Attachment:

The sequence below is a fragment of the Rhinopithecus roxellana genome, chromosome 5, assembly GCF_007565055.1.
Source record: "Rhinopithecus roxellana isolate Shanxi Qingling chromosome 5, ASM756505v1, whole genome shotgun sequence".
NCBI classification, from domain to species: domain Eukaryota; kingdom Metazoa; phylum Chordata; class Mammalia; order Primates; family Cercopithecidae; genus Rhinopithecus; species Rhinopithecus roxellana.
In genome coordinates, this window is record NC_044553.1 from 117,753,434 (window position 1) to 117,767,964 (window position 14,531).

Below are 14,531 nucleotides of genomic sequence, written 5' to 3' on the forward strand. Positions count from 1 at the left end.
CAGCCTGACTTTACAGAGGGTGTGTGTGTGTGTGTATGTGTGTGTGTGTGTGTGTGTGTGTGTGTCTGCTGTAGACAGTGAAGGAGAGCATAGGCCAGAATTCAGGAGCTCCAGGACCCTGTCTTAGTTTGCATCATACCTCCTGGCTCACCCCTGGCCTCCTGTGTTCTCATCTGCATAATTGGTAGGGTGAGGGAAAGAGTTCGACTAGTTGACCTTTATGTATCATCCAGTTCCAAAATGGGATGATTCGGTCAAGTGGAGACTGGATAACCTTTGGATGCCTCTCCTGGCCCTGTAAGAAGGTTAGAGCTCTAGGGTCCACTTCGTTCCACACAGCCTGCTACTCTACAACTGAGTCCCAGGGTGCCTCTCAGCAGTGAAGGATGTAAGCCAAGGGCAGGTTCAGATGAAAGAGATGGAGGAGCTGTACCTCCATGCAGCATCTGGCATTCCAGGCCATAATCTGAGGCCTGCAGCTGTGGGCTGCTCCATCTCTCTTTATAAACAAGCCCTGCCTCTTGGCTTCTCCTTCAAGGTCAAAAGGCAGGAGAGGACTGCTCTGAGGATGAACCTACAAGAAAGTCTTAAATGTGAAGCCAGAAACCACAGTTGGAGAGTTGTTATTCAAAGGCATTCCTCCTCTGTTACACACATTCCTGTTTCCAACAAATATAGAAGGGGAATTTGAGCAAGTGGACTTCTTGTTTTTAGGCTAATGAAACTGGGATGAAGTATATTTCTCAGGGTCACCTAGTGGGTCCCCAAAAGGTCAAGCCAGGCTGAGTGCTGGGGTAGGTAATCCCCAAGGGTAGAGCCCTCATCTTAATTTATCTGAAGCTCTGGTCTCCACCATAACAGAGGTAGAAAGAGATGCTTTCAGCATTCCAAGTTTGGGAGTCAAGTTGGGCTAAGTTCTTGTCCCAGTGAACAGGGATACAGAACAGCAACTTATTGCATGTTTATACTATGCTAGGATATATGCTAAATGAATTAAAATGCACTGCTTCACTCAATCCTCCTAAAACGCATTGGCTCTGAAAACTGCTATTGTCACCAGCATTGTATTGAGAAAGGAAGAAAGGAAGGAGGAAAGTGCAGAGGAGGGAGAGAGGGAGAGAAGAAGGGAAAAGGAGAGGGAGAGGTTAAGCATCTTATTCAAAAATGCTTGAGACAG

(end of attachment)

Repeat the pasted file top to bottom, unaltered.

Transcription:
The sequence below is a fragment of the Rhinopithecus roxellana genome, chromosome 5, assembly GCF_007565055.1.
Source record: "Rhinopithecus roxellana isolate Shanxi Qingling chromosome 5, ASM756505v1, whole genome shotgun sequence".
NCBI classification, from domain to species: domain Eukaryota; kingdom Metazoa; phylum Chordata; class Mammalia; order Primates; family Cercopithecidae; genus Rhinopithecus; species Rhinopithecus roxellana.
In genome coordinates, this window is record NC_044553.1 from 117,753,434 (window position 1) to 117,767,964 (window position 14,531).

Below are 14,531 nucleotides of genomic sequence, written 5' to 3' on the forward strand. Positions count from 1 at the left end.
CAGCCTGACTTTACAGAGGGTGTGTGTGTGTGTGTATGTGTGTGTGTGTGTGTGTGTGTGTGTGTCTGCTGTAGACAGTGAAGGAGAGCATAGGCCAGAATTCAGGAGCTCCAGGACCCTGTCTTAGTTTGCATCATACCTCCTGGCTCACCCCTGGCCTCCTGTGTTCTCATCTGCATAATTGGTAGGGTGAGGGAAAGAGTTCGACTAGTTGACCTTTATGTATCATCCAGTTCCAAAATGGGATGATTCGGTCAAGTGGAGACTGGATAACCTTTGGATGCCTCTCCTGGCCCTGTAAGAAGGTTAGAGCTCTAGGGTCCACTTCGTTCCACACAGCCTGCTACTCTACAACTGAGTCCCAGGGTGCCTCTCAGCAGTGAAGGATGTAAGCCAAGGGCAGGTTCAGATGAAAGAGATGGAGGAGCTGTACCTCCATGCAGCATCTGGCATTCCAGGCCATAATCTGAGGCCTGCAGCTGTGGGCTGCTCCATCTCTCTTTATAAACAAGCCCTGCCTCTTGGCTTCTCCTTCAAGGTCAAAAGGCAGGAGAGGACTGCTCTGAGGATGAACCTACAAGAAAGTCTTAAATGTGAAGCCAGAAACCACAGTTGGAGAGTTGTTATTCAAAGGCATTCCTCCTCTGTTACACACATTCCTGTTTCCAACAAATATAGAAGGGGAATTTGAGCAAGTGGACTTCTTGTTTTTAGGCTAATGAAACTGGGATGAAGTATATTTCTCAGGGTCACCTAGTGGGTCCCCAAAAGGTCAAGCCAGGCTGAGTGCTGGGGTAGGTAATCCCCAAGGGTAGAGCCCTCATCTTAATTTATCTGAAGCTCTGGTCTCCACCATAACAGAGGTAGAAAGAGATGCTTTCAGCATTCCAAGTTTGGGAGTCAAGTTGGGCTAAGTTCTTGTCCCAGTGAACAGGGATACAGAACAGCAACTTATTGCATGTTTATACTATGCTAGGATATATGCTAAATGAATTAAAATGCACTGCTTCACTCAATCCTCCTAAAACGCATTGGCTCTGAAAACTGCTATTGTCACCAGCATTGTATTGAGAAAGGAAGAAAGGAAGGAGGAAAGTGCAGAGGAGGGAGAGAGGGAGAGAAGAAGGGAAAAGGAGAGGGAGAGGTTAAGCATCTTATTCAAAAATGCTTGAGACAG